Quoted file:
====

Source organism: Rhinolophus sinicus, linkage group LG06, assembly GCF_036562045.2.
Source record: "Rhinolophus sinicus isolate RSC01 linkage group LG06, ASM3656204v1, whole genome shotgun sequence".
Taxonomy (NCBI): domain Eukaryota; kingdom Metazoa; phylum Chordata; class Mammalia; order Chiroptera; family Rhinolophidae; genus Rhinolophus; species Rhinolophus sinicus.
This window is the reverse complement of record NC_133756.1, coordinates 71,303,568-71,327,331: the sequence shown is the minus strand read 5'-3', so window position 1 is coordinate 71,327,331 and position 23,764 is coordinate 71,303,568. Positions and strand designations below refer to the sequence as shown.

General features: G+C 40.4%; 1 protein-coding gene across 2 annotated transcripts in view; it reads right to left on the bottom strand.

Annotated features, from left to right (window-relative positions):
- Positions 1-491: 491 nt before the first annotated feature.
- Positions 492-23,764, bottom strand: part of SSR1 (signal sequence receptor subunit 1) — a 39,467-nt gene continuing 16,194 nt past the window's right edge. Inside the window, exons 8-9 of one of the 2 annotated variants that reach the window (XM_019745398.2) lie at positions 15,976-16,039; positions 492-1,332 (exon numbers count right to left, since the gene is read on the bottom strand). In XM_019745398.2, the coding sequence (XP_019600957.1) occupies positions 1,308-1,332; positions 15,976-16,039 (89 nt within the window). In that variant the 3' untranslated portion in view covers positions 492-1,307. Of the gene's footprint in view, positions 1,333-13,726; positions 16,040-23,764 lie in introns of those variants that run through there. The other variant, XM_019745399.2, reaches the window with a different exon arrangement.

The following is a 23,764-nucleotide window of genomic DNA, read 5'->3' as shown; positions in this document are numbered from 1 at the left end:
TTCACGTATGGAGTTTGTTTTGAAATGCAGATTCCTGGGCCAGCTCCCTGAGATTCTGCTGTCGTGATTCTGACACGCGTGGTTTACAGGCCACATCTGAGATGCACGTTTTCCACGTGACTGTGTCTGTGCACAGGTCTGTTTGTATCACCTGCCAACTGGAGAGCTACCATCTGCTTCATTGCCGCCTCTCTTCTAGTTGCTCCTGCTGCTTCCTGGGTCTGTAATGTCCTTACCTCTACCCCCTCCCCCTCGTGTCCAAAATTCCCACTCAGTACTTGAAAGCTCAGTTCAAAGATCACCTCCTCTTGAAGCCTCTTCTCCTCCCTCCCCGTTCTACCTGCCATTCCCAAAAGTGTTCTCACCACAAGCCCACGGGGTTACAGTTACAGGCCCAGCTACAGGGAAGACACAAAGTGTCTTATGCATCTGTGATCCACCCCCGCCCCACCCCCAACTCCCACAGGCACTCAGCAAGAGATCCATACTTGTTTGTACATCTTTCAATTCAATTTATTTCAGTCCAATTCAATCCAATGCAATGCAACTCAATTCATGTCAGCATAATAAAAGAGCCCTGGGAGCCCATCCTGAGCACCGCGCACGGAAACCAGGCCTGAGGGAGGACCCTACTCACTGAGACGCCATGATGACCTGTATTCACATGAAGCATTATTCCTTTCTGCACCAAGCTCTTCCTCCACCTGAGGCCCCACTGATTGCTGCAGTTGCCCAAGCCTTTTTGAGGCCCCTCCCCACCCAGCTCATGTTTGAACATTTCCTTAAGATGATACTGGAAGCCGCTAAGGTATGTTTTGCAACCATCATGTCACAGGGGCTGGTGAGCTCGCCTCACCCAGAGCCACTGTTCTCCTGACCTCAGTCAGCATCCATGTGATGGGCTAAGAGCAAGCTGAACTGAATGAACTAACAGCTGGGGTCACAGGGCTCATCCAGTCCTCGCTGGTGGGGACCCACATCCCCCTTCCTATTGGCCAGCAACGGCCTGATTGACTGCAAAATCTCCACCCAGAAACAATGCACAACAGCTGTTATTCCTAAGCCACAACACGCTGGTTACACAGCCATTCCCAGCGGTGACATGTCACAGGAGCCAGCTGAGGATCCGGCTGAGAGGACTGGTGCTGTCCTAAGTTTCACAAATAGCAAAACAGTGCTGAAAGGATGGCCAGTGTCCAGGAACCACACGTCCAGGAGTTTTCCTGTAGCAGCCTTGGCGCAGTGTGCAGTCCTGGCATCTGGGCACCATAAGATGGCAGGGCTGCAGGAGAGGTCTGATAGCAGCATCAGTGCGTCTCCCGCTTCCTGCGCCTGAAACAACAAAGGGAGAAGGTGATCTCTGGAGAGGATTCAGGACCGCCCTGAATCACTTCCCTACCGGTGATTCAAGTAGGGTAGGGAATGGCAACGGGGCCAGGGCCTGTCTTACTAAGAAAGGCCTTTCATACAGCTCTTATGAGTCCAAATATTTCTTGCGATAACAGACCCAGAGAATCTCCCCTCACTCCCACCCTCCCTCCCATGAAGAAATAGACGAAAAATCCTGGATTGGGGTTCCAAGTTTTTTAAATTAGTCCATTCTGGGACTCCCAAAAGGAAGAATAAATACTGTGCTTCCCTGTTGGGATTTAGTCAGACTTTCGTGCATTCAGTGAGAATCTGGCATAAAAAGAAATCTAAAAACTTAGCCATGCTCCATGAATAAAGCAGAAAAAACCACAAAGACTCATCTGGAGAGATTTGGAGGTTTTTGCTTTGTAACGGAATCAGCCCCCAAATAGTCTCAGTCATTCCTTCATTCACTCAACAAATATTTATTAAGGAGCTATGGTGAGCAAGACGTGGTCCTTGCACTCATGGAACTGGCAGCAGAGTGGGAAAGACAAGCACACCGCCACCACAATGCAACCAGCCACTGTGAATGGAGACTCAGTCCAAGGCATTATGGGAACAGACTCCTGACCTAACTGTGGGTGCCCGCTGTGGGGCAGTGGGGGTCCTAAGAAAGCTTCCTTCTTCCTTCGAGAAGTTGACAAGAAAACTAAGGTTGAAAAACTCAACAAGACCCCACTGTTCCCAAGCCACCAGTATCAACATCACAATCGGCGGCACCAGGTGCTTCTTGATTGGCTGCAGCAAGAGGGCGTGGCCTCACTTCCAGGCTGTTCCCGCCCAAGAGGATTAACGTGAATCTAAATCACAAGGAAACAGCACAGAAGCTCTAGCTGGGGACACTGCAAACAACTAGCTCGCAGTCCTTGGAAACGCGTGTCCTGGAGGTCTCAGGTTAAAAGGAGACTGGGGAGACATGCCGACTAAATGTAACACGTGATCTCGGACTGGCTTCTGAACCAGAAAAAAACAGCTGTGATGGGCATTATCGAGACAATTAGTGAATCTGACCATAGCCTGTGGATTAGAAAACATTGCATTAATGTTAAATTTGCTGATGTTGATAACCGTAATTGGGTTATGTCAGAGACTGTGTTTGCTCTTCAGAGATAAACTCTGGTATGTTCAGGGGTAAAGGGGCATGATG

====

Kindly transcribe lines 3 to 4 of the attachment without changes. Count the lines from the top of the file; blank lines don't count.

Taxonomy (NCBI): domain Eukaryota; kingdom Metazoa; phylum Chordata; class Mammalia; order Chiroptera; family Rhinolophidae; genus Rhinolophus; species Rhinolophus sinicus.
This window is the reverse complement of record NC_133756.1, coordinates 71,303,568-71,327,331: the sequence shown is the minus strand read 5'-3', so window position 1 is coordinate 71,327,331 and position 23,764 is coordinate 71,303,568. Positions and strand designations below refer to the sequence as shown.